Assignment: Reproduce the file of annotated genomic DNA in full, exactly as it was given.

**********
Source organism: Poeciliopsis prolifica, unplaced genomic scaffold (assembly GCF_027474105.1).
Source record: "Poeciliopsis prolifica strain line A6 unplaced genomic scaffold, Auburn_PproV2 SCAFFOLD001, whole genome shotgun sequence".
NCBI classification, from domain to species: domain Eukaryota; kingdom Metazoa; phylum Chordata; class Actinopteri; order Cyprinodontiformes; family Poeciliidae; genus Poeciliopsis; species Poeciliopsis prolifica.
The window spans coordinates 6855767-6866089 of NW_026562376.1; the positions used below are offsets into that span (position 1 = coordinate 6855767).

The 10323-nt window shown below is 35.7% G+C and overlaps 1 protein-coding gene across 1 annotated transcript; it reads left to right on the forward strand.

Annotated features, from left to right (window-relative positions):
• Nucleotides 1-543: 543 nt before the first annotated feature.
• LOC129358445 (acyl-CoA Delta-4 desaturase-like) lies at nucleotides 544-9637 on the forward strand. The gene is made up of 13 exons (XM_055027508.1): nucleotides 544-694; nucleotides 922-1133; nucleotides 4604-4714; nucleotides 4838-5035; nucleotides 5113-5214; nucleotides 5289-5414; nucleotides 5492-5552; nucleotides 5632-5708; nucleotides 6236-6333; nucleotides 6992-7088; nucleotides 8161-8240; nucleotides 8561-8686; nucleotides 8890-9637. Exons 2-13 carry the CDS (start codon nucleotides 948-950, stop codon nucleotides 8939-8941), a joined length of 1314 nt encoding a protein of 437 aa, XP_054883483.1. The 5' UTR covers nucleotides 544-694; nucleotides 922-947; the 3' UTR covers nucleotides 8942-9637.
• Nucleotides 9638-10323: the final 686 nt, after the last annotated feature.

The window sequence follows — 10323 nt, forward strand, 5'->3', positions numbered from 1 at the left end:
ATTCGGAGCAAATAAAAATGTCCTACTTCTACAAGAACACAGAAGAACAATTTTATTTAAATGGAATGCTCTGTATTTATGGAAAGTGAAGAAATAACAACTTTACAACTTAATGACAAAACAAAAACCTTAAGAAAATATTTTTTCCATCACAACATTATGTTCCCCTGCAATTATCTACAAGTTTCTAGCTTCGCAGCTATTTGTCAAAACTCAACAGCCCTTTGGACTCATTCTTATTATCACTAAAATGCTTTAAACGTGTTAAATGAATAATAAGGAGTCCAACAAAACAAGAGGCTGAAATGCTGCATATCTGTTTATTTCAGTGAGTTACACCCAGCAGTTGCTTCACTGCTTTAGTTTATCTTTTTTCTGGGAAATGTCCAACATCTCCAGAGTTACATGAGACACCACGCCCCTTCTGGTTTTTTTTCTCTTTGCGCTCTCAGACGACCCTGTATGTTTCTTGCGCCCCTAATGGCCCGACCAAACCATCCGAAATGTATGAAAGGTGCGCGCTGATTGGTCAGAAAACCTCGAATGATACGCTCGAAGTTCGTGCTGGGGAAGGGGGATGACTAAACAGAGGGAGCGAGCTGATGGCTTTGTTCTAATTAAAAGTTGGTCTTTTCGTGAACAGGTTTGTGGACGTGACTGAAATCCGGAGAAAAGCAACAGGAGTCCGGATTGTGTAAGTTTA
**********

Source organism: Poeciliopsis prolifica, unplaced genomic scaffold (assembly GCF_027474105.1).
Source record: "Poeciliopsis prolifica strain line A6 unplaced genomic scaffold, Auburn_PproV2 SCAFFOLD001, whole genome shotgun sequence".
NCBI classification, from domain to species: domain Eukaryota; kingdom Metazoa; phylum Chordata; class Actinopteri; order Cyprinodontiformes; family Poeciliidae; genus Poeciliopsis; species Poeciliopsis prolifica.
The window spans coordinates 6855767-6866089 of NW_026562376.1; the positions used below are offsets into that span (position 1 = coordinate 6855767).

The 10323-nt window shown below is 35.7% G+C and overlaps 1 protein-coding gene across 1 annotated transcript; it reads left to right on the forward strand.

Annotated features, from left to right (window-relative positions):
• Nucleotides 1-543: 543 nt before the first annotated feature.
• LOC129358445 (acyl-CoA Delta-4 desaturase-like) lies at nucleotides 544-9637 on the forward strand. The gene is made up of 13 exons (XM_055027508.1): nucleotides 544-694; nucleotides 922-1133; nucleotides 4604-4714; nucleotides 4838-5035; nucleotides 5113-5214; nucleotides 5289-5414; nucleotides 5492-5552; nucleotides 5632-5708; nucleotides 6236-6333; nucleotides 6992-7088; nucleotides 8161-8240; nucleotides 8561-8686; nucleotides 8890-9637. Exons 2-13 carry the CDS (start codon nucleotides 948-950, stop codon nucleotides 8939-8941), a joined length of 1314 nt encoding a protein of 437 aa, XP_054883483.1. The 5' UTR covers nucleotides 544-694; nucleotides 922-947; the 3' UTR covers nucleotides 8942-9637.
• Nucleotides 9638-10323: the final 686 nt, after the last annotated feature.

The window sequence follows — 10323 nt, forward strand, 5'->3', positions numbered from 1 at the left end:
ATTCGGAGCAAATAAAAATGTCCTACTTCTACAAGAACACAGAAGAACAATTTTATTTAAATGGAATGCTCTGTATTTATGGAAAGTGAAGAAATAACAACTTTACAACTTAATGACAAAACAAAAACCTTAAGAAAATATTTTTTCCATCACAACATTATGTTCCCCTGCAATTATCTACAAGTTTCTAGCTTCGCAGCTATTTGTCAAAACTCAACAGCCCTTTGGACTCATTCTTATTATCACTAAAATGCTTTAAACGTGTTAAATGAATAATAAGGAGTCCAACAAAACAAGAGGCTGAAATGCTGCATATCTGTTTATTTCAGTGAGTTACACCCAGCAGTTGCTTCACTGCTTTAGTTTATCTTTTTTCTGGGAAATGTCCAACATCTCCAGAGTTACATGAGACACCACGCCCCTTCTGGTTTTTTTTCTCTTTGCGCTCTCAGACGACCCTGTATGTTTCTTGCGCCCCTAATGGCCCGACCAAACCATCCGAAATGTATGAAAGGTGCGCGCTGATTGGTCAGAAAACCTCGAATGATACGCTCGAAGTTCGTGCTGGGGAAGGGGGATGACTAAACAGAGGGAGCGAGCTGATGGCTTTGTTCTAATTAAAAGTTGGTCTTTTCGTGAACAGGTTTGTGGACGTGACTGAAATCCGGAGAAAAGCAACAGGAGTCCGGATTGTGTAAGTTTA